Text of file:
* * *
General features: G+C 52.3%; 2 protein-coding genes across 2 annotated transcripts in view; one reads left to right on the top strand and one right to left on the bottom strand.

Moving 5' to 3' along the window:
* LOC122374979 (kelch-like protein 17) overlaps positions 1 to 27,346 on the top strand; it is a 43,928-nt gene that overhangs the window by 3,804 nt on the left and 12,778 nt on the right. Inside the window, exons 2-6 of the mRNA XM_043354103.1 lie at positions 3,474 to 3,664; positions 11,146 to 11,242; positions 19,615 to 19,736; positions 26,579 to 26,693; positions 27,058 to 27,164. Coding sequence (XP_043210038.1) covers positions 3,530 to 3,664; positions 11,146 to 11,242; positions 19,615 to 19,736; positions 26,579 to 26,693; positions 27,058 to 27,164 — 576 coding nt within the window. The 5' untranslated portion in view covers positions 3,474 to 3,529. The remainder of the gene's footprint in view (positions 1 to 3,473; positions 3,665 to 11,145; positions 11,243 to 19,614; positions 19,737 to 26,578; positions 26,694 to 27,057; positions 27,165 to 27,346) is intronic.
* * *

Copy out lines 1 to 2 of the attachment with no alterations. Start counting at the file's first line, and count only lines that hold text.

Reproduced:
General features: G+C 52.3%; 2 protein-coding genes across 2 annotated transcripts in view; one reads left to right on the top strand and one right to left on the bottom strand.

Moving 5' to 3' along the window: